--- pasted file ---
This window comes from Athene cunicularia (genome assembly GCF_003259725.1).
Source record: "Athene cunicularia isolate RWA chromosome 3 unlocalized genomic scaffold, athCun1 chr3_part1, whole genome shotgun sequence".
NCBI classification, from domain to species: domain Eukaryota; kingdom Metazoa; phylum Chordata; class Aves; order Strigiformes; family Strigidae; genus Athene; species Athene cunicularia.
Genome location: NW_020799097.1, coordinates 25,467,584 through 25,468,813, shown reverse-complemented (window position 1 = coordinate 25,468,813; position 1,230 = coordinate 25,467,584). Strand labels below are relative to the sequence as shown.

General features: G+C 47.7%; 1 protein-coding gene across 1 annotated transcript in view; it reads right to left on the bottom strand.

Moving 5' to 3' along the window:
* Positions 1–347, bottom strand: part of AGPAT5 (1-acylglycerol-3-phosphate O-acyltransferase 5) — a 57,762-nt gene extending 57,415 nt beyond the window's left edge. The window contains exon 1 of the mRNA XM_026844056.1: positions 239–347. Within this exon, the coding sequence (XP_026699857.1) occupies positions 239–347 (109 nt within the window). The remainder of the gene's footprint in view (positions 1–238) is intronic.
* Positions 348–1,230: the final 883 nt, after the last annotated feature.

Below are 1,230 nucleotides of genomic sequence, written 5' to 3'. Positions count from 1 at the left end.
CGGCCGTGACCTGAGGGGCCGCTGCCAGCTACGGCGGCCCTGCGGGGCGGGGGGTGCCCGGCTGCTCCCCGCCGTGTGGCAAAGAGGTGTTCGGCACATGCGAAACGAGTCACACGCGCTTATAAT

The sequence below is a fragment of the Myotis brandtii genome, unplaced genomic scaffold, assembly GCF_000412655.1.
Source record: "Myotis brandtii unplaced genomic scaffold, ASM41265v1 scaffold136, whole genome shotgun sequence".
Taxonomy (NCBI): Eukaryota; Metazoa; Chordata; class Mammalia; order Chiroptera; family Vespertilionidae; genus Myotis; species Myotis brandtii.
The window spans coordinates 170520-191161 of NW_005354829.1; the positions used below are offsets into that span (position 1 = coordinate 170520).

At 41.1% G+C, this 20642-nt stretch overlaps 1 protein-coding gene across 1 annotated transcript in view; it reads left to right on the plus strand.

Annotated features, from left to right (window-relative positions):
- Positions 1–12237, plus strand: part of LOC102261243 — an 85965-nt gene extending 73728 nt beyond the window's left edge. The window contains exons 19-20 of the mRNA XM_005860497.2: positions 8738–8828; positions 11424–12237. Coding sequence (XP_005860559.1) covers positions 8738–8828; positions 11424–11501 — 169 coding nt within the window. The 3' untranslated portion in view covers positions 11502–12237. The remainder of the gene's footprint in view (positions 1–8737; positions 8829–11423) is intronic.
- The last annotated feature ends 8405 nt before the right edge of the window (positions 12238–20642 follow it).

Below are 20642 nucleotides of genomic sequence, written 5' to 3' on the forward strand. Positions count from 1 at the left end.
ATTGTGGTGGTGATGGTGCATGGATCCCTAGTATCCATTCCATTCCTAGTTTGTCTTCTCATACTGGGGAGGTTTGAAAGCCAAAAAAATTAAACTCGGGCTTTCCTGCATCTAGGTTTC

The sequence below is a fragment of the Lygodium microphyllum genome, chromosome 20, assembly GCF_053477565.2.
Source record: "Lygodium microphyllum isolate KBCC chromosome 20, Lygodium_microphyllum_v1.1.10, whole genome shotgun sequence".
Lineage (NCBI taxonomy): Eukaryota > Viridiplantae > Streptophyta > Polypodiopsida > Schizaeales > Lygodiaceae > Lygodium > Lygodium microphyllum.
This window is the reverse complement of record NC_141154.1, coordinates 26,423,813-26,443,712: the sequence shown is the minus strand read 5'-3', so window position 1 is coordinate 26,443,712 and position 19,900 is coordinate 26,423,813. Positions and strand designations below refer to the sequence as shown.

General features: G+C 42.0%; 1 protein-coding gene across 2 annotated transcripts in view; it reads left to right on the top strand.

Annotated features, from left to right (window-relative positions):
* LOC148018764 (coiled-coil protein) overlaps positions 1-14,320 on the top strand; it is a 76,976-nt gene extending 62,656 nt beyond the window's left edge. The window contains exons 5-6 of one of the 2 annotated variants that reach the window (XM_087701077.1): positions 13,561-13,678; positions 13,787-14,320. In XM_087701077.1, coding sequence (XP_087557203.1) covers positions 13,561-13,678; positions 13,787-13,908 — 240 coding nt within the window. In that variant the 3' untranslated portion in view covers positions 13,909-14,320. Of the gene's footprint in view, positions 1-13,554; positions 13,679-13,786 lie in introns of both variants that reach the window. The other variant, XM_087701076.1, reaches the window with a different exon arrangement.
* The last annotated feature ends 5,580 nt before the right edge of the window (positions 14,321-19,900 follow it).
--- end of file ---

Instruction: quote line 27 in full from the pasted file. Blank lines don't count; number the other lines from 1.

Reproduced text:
* LOC148018764 (coiled-coil protein) overlaps positions 1-14,320 on the top strand; it is a 76,976-nt gene extending 62,656 nt beyond the window's left edge. The window contains exons 5-6 of one of the 2 annotated variants that reach the window (XM_087701077.1): positions 13,561-13,678; positions 13,787-14,320. In XM_087701077.1, coding sequence (XP_087557203.1) covers positions 13,561-13,678; positions 13,787-13,908 — 240 coding nt within the window. In that variant the 3' untranslated portion in view covers positions 13,909-14,320. Of the gene's footprint in view, positions 1-13,554; positions 13,679-13,786 lie in introns of both variants that reach the window. The other variant, XM_087701076.1, reaches the window with a different exon arrangement.